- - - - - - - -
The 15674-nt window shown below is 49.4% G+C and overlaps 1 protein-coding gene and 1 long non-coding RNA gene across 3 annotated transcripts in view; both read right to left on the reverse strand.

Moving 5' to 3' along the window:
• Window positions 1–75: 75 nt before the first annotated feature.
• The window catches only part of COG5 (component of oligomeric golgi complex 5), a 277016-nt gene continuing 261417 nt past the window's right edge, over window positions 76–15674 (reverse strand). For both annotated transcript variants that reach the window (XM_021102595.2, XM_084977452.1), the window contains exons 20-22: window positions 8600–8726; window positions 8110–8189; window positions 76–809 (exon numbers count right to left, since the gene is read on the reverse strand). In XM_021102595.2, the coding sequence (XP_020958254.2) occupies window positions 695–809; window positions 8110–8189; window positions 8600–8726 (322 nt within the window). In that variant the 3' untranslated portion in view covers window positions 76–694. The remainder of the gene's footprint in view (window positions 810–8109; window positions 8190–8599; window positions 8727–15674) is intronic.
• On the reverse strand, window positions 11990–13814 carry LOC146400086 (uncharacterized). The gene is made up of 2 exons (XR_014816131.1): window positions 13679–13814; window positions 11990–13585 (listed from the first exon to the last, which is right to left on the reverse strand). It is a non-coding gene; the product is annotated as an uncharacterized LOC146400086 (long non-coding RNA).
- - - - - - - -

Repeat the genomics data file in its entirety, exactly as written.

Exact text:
The 15674-nt window shown below is 49.4% G+C and overlaps 1 protein-coding gene and 1 long non-coding RNA gene across 3 annotated transcripts in view; both read right to left on the reverse strand.

Moving 5' to 3' along the window:
• Window positions 1–75: 75 nt before the first annotated feature.
• The window catches only part of COG5 (component of oligomeric golgi complex 5), a 277016-nt gene continuing 261417 nt past the window's right edge, over window positions 76–15674 (reverse strand). For both annotated transcript variants that reach the window (XM_021102595.2, XM_084977452.1), the window contains exons 20-22: window positions 8600–8726; window positions 8110–8189; window positions 76–809 (exon numbers count right to left, since the gene is read on the reverse strand). In XM_021102595.2, the coding sequence (XP_020958254.2) occupies window positions 695–809; window positions 8110–8189; window positions 8600–8726 (322 nt within the window). In that variant the 3' untranslated portion in view covers window positions 76–694. The remainder of the gene's footprint in view (window positions 810–8109; window positions 8190–8599; window positions 8727–15674) is intronic.
• On the reverse strand, window positions 11990–13814 carry LOC146400086 (uncharacterized). The gene is made up of 2 exons (XR_014816131.1): window positions 13679–13814; window positions 11990–13585 (listed from the first exon to the last, which is right to left on the reverse strand). It is a non-coding gene; the product is annotated as an uncharacterized LOC146400086 (long non-coding RNA).